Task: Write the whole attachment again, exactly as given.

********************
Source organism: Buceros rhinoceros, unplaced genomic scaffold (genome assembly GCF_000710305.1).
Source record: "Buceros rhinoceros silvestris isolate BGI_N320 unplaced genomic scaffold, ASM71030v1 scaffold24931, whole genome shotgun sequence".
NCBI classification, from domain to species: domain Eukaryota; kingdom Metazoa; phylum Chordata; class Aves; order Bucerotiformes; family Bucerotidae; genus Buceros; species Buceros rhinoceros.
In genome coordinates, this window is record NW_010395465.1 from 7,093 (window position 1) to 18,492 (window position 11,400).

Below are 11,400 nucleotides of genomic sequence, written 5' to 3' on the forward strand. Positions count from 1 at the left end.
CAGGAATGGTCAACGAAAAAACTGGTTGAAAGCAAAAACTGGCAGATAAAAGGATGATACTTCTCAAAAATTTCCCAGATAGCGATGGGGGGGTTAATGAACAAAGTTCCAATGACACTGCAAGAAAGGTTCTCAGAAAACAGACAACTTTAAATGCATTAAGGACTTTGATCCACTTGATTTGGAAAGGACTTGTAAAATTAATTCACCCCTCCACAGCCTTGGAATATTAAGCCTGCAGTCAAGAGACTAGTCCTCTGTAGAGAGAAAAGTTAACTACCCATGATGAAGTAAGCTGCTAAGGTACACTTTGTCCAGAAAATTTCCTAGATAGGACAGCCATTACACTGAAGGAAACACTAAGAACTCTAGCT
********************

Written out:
Source organism: Buceros rhinoceros, unplaced genomic scaffold (genome assembly GCF_000710305.1).
Source record: "Buceros rhinoceros silvestris isolate BGI_N320 unplaced genomic scaffold, ASM71030v1 scaffold24931, whole genome shotgun sequence".
NCBI classification, from domain to species: domain Eukaryota; kingdom Metazoa; phylum Chordata; class Aves; order Bucerotiformes; family Bucerotidae; genus Buceros; species Buceros rhinoceros.
In genome coordinates, this window is record NW_010395465.1 from 7,093 (window position 1) to 18,492 (window position 11,400).

Below are 11,400 nucleotides of genomic sequence, written 5' to 3' on the forward strand. Positions count from 1 at the left end.
CAGGAATGGTCAACGAAAAAACTGGTTGAAAGCAAAAACTGGCAGATAAAAGGATGATACTTCTCAAAAATTTCCCAGATAGCGATGGGGGGGTTAATGAACAAAGTTCCAATGACACTGCAAGAAAGGTTCTCAGAAAACAGACAACTTTAAATGCATTAAGGACTTTGATCCACTTGATTTGGAAAGGACTTGTAAAATTAATTCACCCCTCCACAGCCTTGGAATATTAAGCCTGCAGTCAAGAGACTAGTCCTCTGTAGAGAGAAAAGTTAACTACCCATGATGAAGTAAGCTGCTAAGGTACACTTTGTCCAGAAAATTTCCTAGATAGGACAGCCATTACACTGAAGGAAACACTAAGAACTCTAGCT